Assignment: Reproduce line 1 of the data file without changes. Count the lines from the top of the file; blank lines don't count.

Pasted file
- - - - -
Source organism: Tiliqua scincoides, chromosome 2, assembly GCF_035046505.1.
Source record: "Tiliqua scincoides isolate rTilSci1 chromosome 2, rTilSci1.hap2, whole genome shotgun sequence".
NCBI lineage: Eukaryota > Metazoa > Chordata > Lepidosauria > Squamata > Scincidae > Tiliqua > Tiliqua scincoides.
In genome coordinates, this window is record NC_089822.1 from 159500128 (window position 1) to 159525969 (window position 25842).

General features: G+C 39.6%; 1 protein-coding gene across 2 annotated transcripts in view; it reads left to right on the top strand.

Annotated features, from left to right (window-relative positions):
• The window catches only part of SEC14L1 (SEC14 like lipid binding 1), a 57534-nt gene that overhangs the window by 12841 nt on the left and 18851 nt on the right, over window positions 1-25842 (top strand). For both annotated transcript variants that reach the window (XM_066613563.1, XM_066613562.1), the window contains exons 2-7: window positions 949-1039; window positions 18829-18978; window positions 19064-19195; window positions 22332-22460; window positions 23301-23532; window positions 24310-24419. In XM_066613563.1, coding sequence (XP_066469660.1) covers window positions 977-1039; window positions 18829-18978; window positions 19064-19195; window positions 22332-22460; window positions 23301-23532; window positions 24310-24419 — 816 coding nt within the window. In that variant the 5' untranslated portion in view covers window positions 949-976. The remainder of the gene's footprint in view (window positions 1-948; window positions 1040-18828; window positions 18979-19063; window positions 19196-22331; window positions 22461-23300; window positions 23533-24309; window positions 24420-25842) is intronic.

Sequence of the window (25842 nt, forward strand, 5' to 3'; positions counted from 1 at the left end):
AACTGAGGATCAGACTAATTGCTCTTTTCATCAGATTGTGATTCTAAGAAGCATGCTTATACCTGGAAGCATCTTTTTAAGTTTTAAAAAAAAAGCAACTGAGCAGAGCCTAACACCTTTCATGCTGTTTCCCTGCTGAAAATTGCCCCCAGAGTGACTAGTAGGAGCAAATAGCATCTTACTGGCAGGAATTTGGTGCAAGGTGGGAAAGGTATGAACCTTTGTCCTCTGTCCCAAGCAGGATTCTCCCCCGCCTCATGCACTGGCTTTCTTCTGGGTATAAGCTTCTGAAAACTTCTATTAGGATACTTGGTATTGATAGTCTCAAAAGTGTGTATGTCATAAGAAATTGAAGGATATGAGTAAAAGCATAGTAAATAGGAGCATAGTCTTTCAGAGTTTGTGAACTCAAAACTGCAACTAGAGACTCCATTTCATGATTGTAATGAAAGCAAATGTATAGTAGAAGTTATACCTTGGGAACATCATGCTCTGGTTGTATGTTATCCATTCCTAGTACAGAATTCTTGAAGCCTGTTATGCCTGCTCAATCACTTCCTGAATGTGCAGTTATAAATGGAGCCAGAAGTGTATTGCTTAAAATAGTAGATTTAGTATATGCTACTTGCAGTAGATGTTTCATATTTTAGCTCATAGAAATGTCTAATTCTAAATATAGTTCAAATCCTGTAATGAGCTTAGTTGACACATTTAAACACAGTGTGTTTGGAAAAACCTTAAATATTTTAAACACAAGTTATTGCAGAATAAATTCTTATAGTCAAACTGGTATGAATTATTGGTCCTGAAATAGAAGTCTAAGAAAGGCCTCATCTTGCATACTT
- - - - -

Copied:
Source organism: Tiliqua scincoides, chromosome 2, assembly GCF_035046505.1.